All the teams were up early preparing their horses for the day ahead. Primus's horse was still looking sick, so we planned to leave it at the next checkpoint. As the 5.30 dark zone passed the four teams made their way out of the village. On the way to the checkpoint we had a discussion and decided that it might be quicker for us to abandon all the horses at the checkpoint and to continue on foot. When we arrived the vet inspected them an agreed that neither Trish nor Primus's horses were in good enough condition to continue. A few other teams had already reached similar conclusion to us. We collected together our riding equipment and lightened our packs leaving the excess equipment for the organisers to transport to the next transition area. Travelling along the tracks was quite easy and we managed with the assistance of one of the locals to find a short cut that saved us walking extra kilometres and avoided passing through the town of Araquem. Generally speaking the roads were strait and undulating but it was somewhat disheartening to be overtaken by teams that still had their horses. We eventually reached checkpoint 9 where all teams had to leave their horses as the Rio Coreau was in flood and it was to dangerous to cross with horses.  Never the less the teams still had to swim across. As we approached the crossing Karina stepped on some soft mud and sank up to her thighs, I grabbed her arm and helped pull her free. Karina was first to swim across followed by Trish & Primus, with me taking up the rear. It was just a matter of diving in and swimming as fast as possible hoping to reach the bank before being swept down river. We all safely reached the far side, sorted ourselves out and set off towards CP10 the transition area where we would meet up with Logistics. Once more as the afternoon drew on, the rain clouds gathered and we received our afternoon soaking, the tracks being instantly transformed into mini rivers and lakes, by this time with all competitors walking,  we were in company of four other teams, forging our way through the water, laughing and joking about the conditions. There were some Brazilians walking along the track with us, and it was somewhat amazing to note that they were walking barefoot seemingly ignoring the sharp stones and rocks, what I would give to have feet like that! Eventually over a hill and round a bend we sighted the assistance point at Barra Vermehlo, our spirits we raised with the thoughts of food, meeting our logistics and the official end of the horse riding. Judy, Henley and Irena were waiting on the line to great us and lead us back to the makeshift camp. Unfortunately the rains before our arrival had caused some last minute changes to the planned turnaround. We were however fed and watered, our feet were washed and massaged. Water bottles were refilled, equipment checked over and food provided for the next planned three days of hiking and climbing. We did not have much time to rest as we needed to reach CP12 by midnight to remain in the Adventure category, so we set out once more at 1640, as dusk fell.  The moon was quite bright and we soon passed through the town of Ubauna, on the outskirts of the town whilst searching for the correct track to lead us to CP13 we were joined by another French team. We cross-checked our GPS positions then set off, looking for a further turnoff on the left hand side. Sometime later we made a turn as instructed by the race notes, however Primus was not happy that we were heading along the correct track so both teams returned to the junction to re assess the situation. We all agreed to continue further along the main track, which proved to be the right way. The French team drew ahead and disappeared into the night, a little later on the track divided and we were unsure which one to take so we split up only to find that the tracks joined together a few hundred yards further on. We made our way along a pass between two ranges of hills eventually reach checkpoint 11, a little villa forming part of a scattered village. We wasted no time here and set off once more to find the path up the mountain, which according to the instructions was quite difficult to find. Whilst scouting for the route we met a Brazilian descending down a small ravine, he had been assisting other teams who had been having difficulty finding the correct way up and agreed to guide us in the right direction.  We noticed during the climb a couple of places where but for his guidance we might have taken the wrong route. We climbed higher and higher zigzagging up the hillside and were soon able to look down on the lights of nearby towns and villages, eventually we neared the top and we where walking on large areas of exposed granite. Once this ran out it was difficult to pick up the right track, time was running out and together with two American teams Team Varig and Loch Harris Coldwater we spent a lot of time criss-crossing the mountaintop looking for the right way. Eventually a local Brazilian came once more to aid and we were headed for the CP arriving some thirty minutes before the deadline in 23rd place. The camping area was quite small and there was little room to maneuver, however we found a space and set up a temporary bivouac, under a tree for use by Primus, Trish and myself. Karina in the meantime joined up with one of the Brazilian teams for the night. It was not a very restful night and to make matters worse the rain came on, so that the three of us had to huddle together to keep dry.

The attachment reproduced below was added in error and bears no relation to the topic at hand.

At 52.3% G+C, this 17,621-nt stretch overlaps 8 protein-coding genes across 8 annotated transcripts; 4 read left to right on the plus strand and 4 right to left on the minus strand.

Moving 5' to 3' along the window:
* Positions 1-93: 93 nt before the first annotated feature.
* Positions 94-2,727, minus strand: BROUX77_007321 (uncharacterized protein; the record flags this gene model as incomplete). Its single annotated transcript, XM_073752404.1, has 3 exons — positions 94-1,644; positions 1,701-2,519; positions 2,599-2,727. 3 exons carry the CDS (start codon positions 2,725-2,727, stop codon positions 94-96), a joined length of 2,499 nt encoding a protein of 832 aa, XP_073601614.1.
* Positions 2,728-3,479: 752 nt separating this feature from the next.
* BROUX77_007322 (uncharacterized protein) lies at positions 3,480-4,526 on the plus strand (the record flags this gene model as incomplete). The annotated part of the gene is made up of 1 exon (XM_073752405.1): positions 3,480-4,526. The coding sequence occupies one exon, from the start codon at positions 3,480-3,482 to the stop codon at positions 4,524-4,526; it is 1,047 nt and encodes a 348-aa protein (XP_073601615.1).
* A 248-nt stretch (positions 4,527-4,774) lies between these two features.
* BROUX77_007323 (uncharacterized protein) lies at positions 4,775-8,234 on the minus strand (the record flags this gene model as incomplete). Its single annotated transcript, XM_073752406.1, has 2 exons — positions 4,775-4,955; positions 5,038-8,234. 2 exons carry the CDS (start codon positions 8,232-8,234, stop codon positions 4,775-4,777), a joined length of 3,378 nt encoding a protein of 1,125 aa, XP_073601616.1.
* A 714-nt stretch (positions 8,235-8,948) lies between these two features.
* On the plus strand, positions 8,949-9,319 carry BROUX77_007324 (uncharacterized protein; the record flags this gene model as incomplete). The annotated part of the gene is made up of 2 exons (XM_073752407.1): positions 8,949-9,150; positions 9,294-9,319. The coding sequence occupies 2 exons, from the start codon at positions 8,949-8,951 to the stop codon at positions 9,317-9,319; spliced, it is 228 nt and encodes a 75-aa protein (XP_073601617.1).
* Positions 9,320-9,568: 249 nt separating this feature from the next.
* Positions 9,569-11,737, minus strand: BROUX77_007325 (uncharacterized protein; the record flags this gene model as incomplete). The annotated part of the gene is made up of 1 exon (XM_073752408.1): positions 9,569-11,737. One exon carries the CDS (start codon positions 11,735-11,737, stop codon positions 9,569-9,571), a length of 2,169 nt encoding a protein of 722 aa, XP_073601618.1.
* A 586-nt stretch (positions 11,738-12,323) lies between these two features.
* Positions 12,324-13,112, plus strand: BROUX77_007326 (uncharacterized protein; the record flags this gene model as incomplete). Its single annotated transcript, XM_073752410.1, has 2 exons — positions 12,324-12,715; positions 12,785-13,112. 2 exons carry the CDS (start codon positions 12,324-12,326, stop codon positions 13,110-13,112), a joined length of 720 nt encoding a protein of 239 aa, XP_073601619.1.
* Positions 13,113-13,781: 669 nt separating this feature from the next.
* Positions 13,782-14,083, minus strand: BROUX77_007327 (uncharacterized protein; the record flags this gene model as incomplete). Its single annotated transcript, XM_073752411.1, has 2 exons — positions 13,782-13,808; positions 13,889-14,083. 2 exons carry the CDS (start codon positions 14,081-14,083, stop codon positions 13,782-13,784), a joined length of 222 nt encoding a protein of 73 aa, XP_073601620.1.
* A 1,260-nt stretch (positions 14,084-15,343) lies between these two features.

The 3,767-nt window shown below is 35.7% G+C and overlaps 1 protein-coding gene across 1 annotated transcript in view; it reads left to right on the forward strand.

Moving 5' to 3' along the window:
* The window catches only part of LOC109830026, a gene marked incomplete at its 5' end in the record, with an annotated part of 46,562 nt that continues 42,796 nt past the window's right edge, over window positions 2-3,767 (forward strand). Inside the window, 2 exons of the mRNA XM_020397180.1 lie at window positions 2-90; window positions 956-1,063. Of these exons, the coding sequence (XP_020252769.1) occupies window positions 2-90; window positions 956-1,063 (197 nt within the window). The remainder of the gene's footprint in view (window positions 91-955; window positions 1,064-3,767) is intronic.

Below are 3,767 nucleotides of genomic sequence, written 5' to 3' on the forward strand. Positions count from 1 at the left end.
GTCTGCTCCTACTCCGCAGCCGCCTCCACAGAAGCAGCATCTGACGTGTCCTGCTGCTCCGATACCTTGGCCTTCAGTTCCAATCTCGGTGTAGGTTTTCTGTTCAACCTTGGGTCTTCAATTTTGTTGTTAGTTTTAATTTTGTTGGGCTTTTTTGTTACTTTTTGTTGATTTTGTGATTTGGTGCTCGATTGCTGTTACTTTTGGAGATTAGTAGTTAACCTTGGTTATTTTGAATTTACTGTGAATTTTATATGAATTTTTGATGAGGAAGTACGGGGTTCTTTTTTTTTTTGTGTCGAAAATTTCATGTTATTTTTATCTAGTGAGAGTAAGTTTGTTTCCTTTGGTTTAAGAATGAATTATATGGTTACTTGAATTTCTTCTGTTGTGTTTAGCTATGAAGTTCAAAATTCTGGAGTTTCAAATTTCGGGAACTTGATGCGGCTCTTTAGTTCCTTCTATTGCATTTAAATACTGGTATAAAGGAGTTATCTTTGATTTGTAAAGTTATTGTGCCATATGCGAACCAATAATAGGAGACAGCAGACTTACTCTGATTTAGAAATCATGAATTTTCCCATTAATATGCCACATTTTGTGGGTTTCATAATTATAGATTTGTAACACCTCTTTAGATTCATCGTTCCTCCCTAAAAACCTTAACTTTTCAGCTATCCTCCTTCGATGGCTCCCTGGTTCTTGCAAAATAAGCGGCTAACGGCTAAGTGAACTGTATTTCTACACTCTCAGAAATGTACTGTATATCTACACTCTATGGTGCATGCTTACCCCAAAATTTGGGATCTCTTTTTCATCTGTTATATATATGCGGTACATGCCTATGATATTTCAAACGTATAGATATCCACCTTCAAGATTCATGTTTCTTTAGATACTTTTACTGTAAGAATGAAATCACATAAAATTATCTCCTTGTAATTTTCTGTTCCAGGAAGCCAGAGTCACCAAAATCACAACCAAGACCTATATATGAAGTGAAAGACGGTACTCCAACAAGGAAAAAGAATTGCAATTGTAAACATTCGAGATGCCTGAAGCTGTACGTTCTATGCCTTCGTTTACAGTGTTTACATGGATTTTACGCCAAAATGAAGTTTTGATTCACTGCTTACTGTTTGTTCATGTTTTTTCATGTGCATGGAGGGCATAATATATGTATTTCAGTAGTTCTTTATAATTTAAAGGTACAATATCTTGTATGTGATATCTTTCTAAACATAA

Wednesday 19th April